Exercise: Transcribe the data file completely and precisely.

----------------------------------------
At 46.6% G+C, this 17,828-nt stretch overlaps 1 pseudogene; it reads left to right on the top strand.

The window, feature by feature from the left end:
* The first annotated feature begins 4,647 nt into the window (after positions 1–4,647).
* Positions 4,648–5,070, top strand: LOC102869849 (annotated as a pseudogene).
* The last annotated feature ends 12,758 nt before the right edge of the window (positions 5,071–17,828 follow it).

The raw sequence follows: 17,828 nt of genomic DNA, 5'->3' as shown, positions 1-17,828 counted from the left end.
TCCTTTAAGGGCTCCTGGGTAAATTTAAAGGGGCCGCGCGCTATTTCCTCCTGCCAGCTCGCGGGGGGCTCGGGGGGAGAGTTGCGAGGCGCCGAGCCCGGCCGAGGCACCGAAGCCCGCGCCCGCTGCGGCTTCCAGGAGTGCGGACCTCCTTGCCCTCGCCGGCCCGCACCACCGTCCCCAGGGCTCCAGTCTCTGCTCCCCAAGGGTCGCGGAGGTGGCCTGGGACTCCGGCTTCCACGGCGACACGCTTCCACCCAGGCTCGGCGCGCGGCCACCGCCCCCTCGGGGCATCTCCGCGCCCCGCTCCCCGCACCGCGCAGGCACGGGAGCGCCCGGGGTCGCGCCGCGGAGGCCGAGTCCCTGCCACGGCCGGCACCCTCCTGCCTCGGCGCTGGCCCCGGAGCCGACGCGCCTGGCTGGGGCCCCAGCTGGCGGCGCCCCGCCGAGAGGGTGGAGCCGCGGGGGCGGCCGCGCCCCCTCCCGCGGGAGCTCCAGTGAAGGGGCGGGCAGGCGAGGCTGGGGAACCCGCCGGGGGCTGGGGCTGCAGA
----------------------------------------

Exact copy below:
At 46.6% G+C, this 17,828-nt stretch overlaps 1 pseudogene; it reads left to right on the top strand.

The window, feature by feature from the left end:
* The first annotated feature begins 4,647 nt into the window (after positions 1–4,647).
* Positions 4,648–5,070, top strand: LOC102869849 (annotated as a pseudogene).
* The last annotated feature ends 12,758 nt before the right edge of the window (positions 5,071–17,828 follow it).

The raw sequence follows: 17,828 nt of genomic DNA, 5'->3' as shown, positions 1-17,828 counted from the left end.
TCCTTTAAGGGCTCCTGGGTAAATTTAAAGGGGCCGCGCGCTATTTCCTCCTGCCAGCTCGCGGGGGGCTCGGGGGGAGAGTTGCGAGGCGCCGAGCCCGGCCGAGGCACCGAAGCCCGCGCCCGCTGCGGCTTCCAGGAGTGCGGACCTCCTTGCCCTCGCCGGCCCGCACCACCGTCCCCAGGGCTCCAGTCTCTGCTCCCCAAGGGTCGCGGAGGTGGCCTGGGACTCCGGCTTCCACGGCGACACGCTTCCACCCAGGCTCGGCGCGCGGCCACCGCCCCCTCGGGGCATCTCCGCGCCCCGCTCCCCGCACCGCGCAGGCACGGGAGCGCCCGGGGTCGCGCCGCGGAGGCCGAGTCCCTGCCACGGCCGGCACCCTCCTGCCTCGGCGCTGGCCCCGGAGCCGACGCGCCTGGCTGGGGCCCCAGCTGGCGGCGCCCCGCCGAGAGGGTGGAGCCGCGGGGGCGGCCGCGCCCCCTCCCGCGGGAGCTCCAGTGAAGGGGCGGGCAGGCGAGGCTGGGGAACCCGCCGGGGGCTGGGGCTGCAGA